The net primary enrollment rate in Pakistan jumped from 55% in 2000 to 65% in 2010. The progress on this metric slowed as it increased just two percentage points to 67% in 2019.
|Net Primary Enrollment Rate in Pakistan. Source: World Bank|
Pakistan has seen a major decline in the rate of human development growth in the country over the last decade. Pakistan saw HDI (Human Development Index) average annual growth of 1.4% in 2000-2009 and 0.80% in 2010-2019, according to Human Development Indices and Indicators 2018 Statistical Update. The fastest growth in Pakistan human development was seen in 2000-2010, a decade dominated by President Musharraf's rule, according to the latest Human Development Report 2018.
|Pakistan Human Development Index Growth Rate. Source: Human Development Report 2020|
Bangladesh surpassing Pakistan in socioeconomic indicators has brought into sharp focus the contrast between Pakistan's decades of 2000-2010 and 2010-2020.What changed? The biggest change is Bangladeshi leader Shaikh Hasina's decision to stifle the unruly Opposition and the media to bring political and economic stability to the South Asian nation of 160 million people. It has eliminated a constant sense of crisis and assured investors and businesses of continuity of government policies. With development taking precedence over democracy, Shaikh Hasina followed the example of Asian Tigers by focusing on export-led economic growth of her country. She incentivized the export-oriented garment industry and invested in human development. Bangladesh now outperforms India and Pakistan in a whole range of socioeconomic indicators: exports, economic growth, infant mortality rate, primary school enrollment, fertility rate and life expectancy.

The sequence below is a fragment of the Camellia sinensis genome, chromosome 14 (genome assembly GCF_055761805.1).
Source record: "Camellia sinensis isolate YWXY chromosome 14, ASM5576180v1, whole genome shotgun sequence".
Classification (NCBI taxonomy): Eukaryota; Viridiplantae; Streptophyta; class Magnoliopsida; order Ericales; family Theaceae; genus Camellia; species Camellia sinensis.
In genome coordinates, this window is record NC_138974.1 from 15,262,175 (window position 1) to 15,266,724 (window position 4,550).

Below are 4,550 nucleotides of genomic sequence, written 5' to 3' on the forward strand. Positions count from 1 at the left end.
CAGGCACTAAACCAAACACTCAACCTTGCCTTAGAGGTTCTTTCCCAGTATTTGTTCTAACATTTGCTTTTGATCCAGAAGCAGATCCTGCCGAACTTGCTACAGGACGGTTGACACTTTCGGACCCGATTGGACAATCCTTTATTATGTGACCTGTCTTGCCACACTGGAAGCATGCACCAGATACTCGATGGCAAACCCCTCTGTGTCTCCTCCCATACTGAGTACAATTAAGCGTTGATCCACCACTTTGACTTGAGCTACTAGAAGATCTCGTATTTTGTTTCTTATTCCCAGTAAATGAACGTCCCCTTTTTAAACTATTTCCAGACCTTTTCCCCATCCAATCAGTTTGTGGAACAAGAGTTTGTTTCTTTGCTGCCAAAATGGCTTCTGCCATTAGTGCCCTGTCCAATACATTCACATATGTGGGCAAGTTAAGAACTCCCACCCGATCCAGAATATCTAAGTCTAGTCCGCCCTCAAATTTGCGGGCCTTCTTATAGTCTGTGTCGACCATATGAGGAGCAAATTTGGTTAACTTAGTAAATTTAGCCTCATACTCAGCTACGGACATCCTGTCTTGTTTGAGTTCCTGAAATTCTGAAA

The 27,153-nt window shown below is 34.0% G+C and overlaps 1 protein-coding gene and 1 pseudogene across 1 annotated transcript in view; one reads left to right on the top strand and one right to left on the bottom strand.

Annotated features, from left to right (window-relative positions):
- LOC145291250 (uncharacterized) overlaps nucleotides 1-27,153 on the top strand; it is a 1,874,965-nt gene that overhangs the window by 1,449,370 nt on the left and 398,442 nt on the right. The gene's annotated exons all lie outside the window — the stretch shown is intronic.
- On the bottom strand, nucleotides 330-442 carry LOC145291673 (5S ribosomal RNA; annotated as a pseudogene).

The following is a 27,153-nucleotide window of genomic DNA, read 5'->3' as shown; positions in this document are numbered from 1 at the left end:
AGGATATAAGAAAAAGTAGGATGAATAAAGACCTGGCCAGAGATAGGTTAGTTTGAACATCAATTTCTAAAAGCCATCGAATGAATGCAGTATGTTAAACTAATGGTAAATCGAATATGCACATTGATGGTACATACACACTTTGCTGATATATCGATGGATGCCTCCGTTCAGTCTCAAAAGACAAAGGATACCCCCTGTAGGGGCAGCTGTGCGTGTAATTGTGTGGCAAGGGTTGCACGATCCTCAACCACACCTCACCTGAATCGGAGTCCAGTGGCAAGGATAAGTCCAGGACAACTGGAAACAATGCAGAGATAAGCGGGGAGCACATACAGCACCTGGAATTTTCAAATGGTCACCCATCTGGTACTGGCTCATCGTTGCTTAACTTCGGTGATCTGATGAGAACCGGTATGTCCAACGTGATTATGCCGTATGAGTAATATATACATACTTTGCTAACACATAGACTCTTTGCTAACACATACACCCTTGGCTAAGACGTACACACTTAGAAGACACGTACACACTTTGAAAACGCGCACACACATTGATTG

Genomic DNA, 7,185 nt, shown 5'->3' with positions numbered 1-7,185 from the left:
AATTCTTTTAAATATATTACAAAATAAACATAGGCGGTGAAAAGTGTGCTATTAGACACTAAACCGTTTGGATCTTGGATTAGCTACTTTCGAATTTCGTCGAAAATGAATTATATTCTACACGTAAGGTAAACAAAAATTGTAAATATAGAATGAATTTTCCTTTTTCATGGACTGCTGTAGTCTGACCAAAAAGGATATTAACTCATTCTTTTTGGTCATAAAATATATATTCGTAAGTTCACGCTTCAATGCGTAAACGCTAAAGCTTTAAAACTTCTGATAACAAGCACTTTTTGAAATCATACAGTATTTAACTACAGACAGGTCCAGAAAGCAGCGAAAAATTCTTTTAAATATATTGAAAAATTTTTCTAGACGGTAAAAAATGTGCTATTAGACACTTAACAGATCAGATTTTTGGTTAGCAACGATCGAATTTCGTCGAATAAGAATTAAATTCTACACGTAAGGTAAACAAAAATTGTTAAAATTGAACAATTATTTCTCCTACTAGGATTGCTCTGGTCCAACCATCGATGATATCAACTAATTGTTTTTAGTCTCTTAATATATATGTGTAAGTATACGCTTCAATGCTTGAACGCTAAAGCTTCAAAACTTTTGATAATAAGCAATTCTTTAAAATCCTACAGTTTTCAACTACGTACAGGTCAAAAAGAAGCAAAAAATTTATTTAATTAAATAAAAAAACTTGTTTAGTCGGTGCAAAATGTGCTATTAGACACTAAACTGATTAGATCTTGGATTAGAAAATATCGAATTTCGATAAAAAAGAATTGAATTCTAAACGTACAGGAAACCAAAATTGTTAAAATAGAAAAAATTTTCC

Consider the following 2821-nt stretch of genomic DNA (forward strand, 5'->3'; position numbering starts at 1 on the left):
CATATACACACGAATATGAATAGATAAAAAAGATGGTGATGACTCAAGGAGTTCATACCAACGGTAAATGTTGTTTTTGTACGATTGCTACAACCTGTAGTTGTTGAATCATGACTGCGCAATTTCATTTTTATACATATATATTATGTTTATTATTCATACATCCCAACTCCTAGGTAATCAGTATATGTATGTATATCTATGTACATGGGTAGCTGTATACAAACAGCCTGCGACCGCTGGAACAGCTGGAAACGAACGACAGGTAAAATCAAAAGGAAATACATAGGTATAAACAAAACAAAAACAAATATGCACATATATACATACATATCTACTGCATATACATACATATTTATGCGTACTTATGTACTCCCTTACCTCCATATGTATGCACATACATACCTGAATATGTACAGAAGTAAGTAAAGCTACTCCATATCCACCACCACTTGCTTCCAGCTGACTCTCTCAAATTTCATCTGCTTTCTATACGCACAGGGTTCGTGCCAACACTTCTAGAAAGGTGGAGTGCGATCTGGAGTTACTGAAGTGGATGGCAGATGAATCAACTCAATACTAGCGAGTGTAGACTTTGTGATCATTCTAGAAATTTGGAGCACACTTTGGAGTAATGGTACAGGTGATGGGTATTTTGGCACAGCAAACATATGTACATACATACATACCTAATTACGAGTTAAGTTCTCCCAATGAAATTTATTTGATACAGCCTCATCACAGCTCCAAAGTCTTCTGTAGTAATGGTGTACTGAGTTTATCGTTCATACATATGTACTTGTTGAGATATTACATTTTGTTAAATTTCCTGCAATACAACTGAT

Bangladesh's garment exports have helped its economy outshine India's and Pakistan's in the last decade. Impressed by Bangladesh's progress, the United Nations’ Committee for Development Policy has recommended that the country be upgraded from least developed category that it has held the last 50 years.
The next challenge for Bangladesh is to move toward higher-value add manufacturing and exports, as Vietnam has done. Its export industry is still overwhelmingly focused on garment manufacturing. The country’s economic complexity, ranked by Harvard University’s Growth Lab, is 108 out of the 133 countries measured. That is actually lower than it was in 1995, according to the Wall Street Journal.
|Pakistan Growth By Decades. Source: National Trade and Transport Facility|
Vietnam ruled by autocrats is rapidly becoming an Asian Tiger. With rising manufacturing costs in China and the US-China trade war, many major manufacturers are relocating to other countries in Asia. This situation has helped Vietnam emerge as a hub of foreign direct investment (FDI). FDI flow into the country has averaged more than 6% of GDP, the highest of any emerging economy. The country’s recent economic data shows a rise of 18% in exports, with a 26% jump in computers/components exports and a 63% jump in machinery/accessories exports. These figures have earned Vietnam the moniker of the newest "Asian Tiger".
|Musharraf Years & History of Pakistan's GDP Growth Rates. Source: PBS|